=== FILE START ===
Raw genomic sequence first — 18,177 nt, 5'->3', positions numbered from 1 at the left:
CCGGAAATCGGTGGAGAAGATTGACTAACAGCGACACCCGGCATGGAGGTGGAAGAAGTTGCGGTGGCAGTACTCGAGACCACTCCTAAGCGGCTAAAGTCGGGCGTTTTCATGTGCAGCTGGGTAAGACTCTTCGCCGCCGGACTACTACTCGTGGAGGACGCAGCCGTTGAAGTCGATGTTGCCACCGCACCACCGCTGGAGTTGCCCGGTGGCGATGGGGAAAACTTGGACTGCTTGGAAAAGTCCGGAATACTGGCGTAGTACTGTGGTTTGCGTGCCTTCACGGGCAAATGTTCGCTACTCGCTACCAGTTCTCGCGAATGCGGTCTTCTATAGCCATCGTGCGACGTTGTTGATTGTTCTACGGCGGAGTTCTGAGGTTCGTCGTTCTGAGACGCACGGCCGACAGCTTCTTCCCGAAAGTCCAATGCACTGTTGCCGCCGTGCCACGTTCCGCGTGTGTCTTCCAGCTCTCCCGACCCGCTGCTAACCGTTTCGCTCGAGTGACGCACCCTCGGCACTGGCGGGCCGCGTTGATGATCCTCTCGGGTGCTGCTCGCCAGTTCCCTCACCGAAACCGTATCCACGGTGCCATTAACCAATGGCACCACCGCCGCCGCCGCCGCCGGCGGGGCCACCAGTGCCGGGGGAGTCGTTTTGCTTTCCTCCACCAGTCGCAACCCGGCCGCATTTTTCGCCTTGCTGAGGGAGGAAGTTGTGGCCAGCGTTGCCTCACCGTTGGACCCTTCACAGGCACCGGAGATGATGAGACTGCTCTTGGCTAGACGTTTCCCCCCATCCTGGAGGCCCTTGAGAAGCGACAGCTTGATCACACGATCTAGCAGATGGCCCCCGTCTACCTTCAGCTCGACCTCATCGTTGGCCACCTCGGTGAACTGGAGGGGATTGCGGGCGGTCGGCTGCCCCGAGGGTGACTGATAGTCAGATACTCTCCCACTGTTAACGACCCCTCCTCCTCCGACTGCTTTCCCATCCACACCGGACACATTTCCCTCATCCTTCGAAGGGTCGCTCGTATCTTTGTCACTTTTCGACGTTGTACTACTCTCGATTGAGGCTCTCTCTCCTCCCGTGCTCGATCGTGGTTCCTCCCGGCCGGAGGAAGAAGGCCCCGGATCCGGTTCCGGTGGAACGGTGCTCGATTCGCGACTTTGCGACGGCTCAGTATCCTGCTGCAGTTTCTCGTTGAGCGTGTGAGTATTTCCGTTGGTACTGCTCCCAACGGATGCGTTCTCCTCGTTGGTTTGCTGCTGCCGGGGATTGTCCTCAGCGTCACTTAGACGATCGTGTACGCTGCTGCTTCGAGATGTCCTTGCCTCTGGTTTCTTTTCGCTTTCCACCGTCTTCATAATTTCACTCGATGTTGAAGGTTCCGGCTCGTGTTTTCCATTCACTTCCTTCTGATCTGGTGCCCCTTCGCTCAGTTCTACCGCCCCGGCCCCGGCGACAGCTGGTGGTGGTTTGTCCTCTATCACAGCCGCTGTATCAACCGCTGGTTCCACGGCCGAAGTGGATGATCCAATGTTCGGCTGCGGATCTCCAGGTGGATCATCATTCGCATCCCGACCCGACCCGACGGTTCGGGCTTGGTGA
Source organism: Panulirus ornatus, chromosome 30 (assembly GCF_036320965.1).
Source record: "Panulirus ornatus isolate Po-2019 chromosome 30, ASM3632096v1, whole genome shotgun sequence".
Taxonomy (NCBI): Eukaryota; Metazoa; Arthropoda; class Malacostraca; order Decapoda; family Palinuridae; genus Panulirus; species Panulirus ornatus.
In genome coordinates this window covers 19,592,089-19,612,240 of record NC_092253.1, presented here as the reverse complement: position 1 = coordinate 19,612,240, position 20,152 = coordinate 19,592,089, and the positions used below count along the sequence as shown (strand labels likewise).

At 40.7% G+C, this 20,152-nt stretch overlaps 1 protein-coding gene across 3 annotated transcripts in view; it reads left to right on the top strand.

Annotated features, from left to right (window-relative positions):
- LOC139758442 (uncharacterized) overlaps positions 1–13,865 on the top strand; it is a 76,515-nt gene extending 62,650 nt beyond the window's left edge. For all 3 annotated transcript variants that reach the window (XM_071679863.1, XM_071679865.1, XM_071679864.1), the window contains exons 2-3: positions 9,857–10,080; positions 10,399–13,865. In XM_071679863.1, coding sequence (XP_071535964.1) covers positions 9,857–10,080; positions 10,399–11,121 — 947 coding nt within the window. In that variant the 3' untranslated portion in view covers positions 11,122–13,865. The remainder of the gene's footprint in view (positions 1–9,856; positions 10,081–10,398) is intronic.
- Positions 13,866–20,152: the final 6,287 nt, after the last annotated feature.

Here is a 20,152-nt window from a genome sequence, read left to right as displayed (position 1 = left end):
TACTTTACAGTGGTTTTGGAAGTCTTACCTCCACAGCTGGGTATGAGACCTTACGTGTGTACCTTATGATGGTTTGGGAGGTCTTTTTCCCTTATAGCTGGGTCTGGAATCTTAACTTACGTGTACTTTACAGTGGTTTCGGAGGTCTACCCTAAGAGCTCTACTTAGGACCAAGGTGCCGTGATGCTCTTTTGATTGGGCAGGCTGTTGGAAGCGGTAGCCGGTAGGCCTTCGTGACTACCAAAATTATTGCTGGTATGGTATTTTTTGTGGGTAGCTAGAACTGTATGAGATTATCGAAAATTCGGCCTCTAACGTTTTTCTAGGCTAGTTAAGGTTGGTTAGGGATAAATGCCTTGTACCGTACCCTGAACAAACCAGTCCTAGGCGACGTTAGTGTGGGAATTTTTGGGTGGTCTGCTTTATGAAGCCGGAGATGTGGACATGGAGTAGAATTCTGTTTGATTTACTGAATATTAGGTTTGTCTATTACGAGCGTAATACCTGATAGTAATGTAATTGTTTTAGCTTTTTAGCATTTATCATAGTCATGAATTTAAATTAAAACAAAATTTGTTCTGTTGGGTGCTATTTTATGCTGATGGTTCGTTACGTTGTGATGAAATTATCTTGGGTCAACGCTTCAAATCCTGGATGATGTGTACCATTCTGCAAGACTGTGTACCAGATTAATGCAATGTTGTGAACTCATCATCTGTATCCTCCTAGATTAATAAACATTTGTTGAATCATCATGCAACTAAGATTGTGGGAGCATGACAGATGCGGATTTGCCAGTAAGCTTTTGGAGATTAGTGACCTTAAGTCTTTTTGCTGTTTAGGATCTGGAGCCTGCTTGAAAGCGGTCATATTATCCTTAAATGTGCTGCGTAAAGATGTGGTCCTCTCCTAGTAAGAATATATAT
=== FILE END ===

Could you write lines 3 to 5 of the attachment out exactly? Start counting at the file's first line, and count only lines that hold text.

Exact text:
Source organism: Panulirus ornatus, chromosome 30 (assembly GCF_036320965.1).
Source record: "Panulirus ornatus isolate Po-2019 chromosome 30, ASM3632096v1, whole genome shotgun sequence".
Taxonomy (NCBI): Eukaryota; Metazoa; Arthropoda; class Malacostraca; order Decapoda; family Palinuridae; genus Panulirus; species Panulirus ornatus.